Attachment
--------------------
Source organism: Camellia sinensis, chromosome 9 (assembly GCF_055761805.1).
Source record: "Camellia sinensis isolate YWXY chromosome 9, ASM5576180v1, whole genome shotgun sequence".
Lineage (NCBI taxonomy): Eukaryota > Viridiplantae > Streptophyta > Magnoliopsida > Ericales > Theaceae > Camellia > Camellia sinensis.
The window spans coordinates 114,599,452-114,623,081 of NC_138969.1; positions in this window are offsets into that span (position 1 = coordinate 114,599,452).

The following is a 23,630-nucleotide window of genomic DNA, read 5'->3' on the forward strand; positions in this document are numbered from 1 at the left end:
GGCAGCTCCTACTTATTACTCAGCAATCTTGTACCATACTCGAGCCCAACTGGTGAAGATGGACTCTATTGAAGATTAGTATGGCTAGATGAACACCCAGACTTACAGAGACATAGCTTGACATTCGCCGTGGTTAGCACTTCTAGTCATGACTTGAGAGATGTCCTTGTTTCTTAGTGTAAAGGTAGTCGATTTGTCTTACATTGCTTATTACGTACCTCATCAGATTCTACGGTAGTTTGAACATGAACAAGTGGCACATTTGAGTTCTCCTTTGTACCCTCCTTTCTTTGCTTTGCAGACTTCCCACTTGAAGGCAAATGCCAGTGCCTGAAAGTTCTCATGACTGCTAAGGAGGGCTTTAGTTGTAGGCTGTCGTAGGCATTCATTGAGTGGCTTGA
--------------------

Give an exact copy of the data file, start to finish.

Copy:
Source organism: Camellia sinensis, chromosome 9 (assembly GCF_055761805.1).
Source record: "Camellia sinensis isolate YWXY chromosome 9, ASM5576180v1, whole genome shotgun sequence".
Lineage (NCBI taxonomy): Eukaryota > Viridiplantae > Streptophyta > Magnoliopsida > Ericales > Theaceae > Camellia > Camellia sinensis.
The window spans coordinates 114,599,452-114,623,081 of NC_138969.1; positions in this window are offsets into that span (position 1 = coordinate 114,599,452).

The following is a 23,630-nucleotide window of genomic DNA, read 5'->3' on the forward strand; positions in this document are numbered from 1 at the left end:
GGCAGCTCCTACTTATTACTCAGCAATCTTGTACCATACTCGAGCCCAACTGGTGAAGATGGACTCTATTGAAGATTAGTATGGCTAGATGAACACCCAGACTTACAGAGACATAGCTTGACATTCGCCGTGGTTAGCACTTCTAGTCATGACTTGAGAGATGTCCTTGTTTCTTAGTGTAAAGGTAGTCGATTTGTCTTACATTGCTTATTACGTACCTCATCAGATTCTACGGTAGTTTGAACATGAACAAGTGGCACATTTGAGTTCTCCTTTGTACCCTCCTTTCTTTGCTTTGCAGACTTCCCACTTGAAGGCAAATGCCAGTGCCTGAAAGTTCTCATGACTGCTAAGGAGGGCTTTAGTTGTAGGCTGTCGTAGGCATTCATTGAGTGGCTTGA